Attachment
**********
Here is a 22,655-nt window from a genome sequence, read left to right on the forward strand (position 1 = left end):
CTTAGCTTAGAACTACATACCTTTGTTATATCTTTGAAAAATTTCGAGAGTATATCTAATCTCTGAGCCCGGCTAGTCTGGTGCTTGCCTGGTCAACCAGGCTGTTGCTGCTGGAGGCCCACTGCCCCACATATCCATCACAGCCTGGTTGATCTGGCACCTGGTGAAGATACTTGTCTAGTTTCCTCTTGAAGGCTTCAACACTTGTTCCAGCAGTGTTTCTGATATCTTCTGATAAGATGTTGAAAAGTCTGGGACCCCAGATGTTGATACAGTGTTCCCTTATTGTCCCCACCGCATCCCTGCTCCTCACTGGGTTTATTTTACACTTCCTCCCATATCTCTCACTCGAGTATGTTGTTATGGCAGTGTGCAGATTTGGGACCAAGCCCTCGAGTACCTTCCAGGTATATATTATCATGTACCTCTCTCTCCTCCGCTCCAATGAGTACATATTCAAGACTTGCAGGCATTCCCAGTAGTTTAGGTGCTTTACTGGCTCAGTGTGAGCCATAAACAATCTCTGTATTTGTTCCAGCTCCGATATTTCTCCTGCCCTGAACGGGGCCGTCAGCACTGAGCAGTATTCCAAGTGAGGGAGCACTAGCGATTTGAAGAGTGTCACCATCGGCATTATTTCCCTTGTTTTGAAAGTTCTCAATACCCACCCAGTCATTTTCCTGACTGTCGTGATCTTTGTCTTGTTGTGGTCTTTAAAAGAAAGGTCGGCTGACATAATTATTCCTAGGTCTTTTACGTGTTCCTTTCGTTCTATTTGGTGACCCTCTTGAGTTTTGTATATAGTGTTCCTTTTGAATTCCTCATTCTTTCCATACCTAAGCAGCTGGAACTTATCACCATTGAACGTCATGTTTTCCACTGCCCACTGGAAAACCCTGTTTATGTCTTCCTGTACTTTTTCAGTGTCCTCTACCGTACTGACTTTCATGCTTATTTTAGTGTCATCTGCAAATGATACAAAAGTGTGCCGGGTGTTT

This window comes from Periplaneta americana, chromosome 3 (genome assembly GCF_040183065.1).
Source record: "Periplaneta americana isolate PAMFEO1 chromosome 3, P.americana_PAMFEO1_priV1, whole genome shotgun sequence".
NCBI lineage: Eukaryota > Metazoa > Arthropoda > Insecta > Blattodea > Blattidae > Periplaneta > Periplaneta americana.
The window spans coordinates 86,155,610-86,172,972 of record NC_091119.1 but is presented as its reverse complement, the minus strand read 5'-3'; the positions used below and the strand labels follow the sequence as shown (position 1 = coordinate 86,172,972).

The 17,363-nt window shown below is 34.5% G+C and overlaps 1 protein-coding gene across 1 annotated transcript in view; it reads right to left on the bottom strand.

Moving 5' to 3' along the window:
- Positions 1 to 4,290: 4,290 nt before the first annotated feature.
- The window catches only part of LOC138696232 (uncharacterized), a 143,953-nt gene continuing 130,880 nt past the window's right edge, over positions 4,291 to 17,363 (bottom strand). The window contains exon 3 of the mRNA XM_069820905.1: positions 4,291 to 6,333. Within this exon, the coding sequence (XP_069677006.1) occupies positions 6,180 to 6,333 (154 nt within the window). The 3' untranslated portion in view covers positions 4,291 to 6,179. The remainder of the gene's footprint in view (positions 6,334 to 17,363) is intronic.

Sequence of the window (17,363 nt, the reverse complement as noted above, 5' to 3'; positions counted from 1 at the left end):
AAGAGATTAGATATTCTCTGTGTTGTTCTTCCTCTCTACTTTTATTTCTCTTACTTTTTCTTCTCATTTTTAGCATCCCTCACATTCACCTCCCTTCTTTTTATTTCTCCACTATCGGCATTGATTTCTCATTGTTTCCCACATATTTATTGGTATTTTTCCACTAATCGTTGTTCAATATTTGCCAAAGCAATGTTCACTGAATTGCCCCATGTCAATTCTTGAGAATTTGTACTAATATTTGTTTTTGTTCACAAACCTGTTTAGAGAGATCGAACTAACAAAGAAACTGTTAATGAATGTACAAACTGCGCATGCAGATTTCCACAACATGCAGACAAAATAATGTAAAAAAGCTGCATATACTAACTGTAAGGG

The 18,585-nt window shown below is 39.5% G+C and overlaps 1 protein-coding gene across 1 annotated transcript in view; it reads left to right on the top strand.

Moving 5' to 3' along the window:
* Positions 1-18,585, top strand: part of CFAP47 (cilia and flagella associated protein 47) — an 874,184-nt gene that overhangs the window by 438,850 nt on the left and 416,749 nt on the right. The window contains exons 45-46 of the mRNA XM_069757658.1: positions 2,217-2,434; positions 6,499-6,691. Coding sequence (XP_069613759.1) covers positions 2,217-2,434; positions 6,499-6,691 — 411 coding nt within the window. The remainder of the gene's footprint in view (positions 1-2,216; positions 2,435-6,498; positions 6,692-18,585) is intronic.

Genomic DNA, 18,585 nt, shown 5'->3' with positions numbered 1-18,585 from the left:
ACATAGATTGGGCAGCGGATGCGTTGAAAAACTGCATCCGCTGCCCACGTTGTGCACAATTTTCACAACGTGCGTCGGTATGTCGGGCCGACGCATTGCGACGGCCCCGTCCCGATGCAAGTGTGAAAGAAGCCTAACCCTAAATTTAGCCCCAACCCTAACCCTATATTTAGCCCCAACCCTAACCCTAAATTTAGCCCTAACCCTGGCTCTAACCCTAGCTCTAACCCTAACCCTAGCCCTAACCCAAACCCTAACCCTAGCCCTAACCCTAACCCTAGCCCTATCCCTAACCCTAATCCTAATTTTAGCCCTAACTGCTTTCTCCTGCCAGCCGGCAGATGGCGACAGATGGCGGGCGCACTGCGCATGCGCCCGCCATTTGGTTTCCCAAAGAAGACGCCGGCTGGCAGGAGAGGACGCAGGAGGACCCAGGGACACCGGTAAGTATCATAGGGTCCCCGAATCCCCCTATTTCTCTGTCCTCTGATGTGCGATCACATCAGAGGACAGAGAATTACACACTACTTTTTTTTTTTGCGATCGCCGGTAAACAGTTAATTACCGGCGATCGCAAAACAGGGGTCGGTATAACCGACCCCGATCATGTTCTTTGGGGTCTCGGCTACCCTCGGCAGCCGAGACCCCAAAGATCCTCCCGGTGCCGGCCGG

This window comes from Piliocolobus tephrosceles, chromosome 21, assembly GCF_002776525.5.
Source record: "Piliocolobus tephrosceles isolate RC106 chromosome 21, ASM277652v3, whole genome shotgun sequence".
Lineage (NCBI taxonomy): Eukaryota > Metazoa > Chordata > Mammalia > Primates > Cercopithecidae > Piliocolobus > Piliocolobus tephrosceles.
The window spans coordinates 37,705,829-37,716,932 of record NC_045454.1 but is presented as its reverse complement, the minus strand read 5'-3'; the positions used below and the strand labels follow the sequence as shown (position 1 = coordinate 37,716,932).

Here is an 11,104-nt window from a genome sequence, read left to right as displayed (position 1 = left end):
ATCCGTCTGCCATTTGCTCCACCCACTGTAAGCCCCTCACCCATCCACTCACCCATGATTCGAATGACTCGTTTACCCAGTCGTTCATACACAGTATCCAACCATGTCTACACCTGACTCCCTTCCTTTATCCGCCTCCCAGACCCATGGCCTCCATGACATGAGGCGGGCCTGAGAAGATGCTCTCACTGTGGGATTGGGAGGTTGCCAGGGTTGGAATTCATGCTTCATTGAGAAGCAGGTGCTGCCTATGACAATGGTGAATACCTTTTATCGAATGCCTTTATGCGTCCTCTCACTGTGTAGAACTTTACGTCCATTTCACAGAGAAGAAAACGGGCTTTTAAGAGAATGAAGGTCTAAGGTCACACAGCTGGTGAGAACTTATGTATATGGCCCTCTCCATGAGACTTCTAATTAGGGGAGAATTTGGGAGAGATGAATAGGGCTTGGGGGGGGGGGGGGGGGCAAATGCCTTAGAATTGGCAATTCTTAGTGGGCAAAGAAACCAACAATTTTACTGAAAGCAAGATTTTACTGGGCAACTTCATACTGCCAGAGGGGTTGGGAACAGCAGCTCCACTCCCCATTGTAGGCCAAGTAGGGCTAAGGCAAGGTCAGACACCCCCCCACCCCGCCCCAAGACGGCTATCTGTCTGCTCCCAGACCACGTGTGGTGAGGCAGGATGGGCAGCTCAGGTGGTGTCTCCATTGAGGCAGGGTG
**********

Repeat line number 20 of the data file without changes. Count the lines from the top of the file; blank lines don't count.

Lineage (NCBI taxonomy): Eukaryota > Metazoa > Chordata > Mammalia > Primates > Cercopithecidae > Piliocolobus > Piliocolobus tephrosceles.